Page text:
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JULY 26, 1948


Doing Fine, Thanks

Sir: My heart was wrung as I read in your issue of May 24 about the hardships the English people are suffering. But then I suddenly came to, and realized that Mr. Whiteside must be writing about me. After all, I came here two years ago with my wife and three small children, and we’ve lived on British rations ever since. All of us are well, and all have put on weight.

How is it done? I give top marks to the British government for the fairness with which it has distributed the available food. Children are priority No. 1. All of ours goto school, and get milk and a hot lunch off the ration. In addition, the baby of our family gets an oversize milk ration, and a special issue of orange juice and cod-liver oil every month. Of course, it’s fun to hop over to Paris and eat the whopping black-market meals they serve there, but we’d rather do without them and get our pleasure from the rosy faces of English children. Incidentally, like 90 percent of the people here we’ve never bought anything on the black market and don’t intend to. Are we particularly lucky? Not a bit of it. The latest health statistics show that both infant mortality and the general death rate are at their lowest level in British history.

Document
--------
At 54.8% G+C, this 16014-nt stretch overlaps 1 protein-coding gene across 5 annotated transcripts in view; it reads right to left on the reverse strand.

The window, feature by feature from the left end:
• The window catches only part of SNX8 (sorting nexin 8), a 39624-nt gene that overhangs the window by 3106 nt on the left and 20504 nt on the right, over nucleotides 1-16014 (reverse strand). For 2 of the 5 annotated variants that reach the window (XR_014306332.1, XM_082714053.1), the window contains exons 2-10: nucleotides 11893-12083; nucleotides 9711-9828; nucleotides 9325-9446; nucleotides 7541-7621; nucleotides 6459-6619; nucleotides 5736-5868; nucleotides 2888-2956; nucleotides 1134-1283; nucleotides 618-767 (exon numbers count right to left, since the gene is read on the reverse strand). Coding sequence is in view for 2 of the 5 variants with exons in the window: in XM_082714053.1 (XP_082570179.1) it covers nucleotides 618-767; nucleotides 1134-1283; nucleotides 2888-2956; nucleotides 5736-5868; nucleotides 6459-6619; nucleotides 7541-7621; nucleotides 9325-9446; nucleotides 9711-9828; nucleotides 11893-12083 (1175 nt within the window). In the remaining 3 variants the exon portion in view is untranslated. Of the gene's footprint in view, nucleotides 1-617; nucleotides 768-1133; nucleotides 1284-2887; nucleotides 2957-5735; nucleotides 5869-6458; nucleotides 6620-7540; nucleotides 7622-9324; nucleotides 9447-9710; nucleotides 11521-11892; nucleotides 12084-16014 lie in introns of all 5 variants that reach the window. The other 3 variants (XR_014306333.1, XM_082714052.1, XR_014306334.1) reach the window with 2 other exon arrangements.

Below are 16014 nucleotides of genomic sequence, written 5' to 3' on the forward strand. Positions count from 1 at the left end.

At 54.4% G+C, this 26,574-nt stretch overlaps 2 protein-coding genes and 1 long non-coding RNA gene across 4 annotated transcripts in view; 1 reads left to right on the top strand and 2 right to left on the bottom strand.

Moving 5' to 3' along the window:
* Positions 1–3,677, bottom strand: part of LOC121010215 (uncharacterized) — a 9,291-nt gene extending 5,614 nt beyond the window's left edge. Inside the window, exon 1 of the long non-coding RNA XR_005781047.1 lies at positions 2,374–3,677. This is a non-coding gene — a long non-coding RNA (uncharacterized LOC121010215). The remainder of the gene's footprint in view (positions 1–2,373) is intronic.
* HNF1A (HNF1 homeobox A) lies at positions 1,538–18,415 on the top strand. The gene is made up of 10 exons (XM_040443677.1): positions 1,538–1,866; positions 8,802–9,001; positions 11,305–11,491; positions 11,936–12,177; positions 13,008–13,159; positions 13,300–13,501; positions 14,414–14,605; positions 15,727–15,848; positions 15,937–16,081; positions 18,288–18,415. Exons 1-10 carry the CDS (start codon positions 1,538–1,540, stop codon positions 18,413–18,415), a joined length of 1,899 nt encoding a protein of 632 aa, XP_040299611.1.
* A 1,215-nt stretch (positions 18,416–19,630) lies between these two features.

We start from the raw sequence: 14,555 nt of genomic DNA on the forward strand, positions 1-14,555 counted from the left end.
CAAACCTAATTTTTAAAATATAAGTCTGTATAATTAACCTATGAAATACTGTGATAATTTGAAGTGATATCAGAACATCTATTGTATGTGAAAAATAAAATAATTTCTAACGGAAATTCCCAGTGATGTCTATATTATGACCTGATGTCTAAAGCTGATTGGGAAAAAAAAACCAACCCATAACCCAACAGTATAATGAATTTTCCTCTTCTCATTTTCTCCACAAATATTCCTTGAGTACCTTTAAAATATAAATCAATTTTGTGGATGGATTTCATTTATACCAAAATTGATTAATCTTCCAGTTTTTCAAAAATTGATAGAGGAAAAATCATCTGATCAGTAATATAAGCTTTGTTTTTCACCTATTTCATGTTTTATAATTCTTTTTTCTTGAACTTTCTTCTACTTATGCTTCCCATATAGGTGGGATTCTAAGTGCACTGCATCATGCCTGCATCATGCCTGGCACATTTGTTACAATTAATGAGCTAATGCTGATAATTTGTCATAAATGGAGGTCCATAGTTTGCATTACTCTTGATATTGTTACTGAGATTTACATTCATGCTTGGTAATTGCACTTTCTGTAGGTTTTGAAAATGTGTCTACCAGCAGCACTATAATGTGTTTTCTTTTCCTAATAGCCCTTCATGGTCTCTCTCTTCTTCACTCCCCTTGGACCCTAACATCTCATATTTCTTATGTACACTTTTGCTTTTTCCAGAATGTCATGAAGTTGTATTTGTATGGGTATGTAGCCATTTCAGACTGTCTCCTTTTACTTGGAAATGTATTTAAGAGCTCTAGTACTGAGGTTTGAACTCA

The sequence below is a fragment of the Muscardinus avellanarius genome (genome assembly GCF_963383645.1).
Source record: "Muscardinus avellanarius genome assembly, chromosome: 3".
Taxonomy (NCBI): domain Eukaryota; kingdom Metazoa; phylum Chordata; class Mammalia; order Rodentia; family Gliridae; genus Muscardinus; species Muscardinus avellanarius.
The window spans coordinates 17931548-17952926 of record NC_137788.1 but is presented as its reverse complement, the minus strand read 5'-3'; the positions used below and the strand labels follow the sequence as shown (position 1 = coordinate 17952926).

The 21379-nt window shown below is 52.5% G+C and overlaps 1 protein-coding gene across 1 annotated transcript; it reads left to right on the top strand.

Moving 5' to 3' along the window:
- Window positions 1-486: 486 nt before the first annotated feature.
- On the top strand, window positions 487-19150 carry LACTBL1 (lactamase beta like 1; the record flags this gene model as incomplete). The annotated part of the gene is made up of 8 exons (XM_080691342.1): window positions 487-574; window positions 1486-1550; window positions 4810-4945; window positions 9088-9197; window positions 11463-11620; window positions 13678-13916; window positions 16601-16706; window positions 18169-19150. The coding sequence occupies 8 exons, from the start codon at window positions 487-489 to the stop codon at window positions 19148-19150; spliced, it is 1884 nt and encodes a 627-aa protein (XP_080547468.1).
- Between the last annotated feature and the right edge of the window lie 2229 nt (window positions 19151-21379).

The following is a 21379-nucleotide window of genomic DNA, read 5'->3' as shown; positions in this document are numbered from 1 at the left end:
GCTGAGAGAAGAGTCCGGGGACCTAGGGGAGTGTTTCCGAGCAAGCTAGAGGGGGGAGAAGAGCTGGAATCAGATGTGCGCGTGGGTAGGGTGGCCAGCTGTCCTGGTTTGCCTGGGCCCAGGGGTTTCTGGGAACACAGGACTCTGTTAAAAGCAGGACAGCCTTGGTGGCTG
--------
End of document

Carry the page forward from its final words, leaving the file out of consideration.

David C. Williams

London, England


Sir: Three years have passed since our armies liberated thousands of anti-Nazis from … Hitler’s concentration camps. To help such proven fighters for freedom—democratic Spanish Republicans, former underground fighters, and the orphaned children of parents who gave their lives in the resistance—the International Rescue and Relief Committee maintains health clinics and distributes food and clothing throughout free Europe. New Republic readers can help these friends abroad by sending their half-worn-out shoes, clothing and blankets through the IRRC Warehouse, 130 Orchard Street, New York 2, New York. Shipping such a package costs but a few cents.

Sheba Strunsky

Executive Secretary, International Rescue and Relief Committee

New York City

This article originally ran in the July 26, 1948, issue of the magazine.

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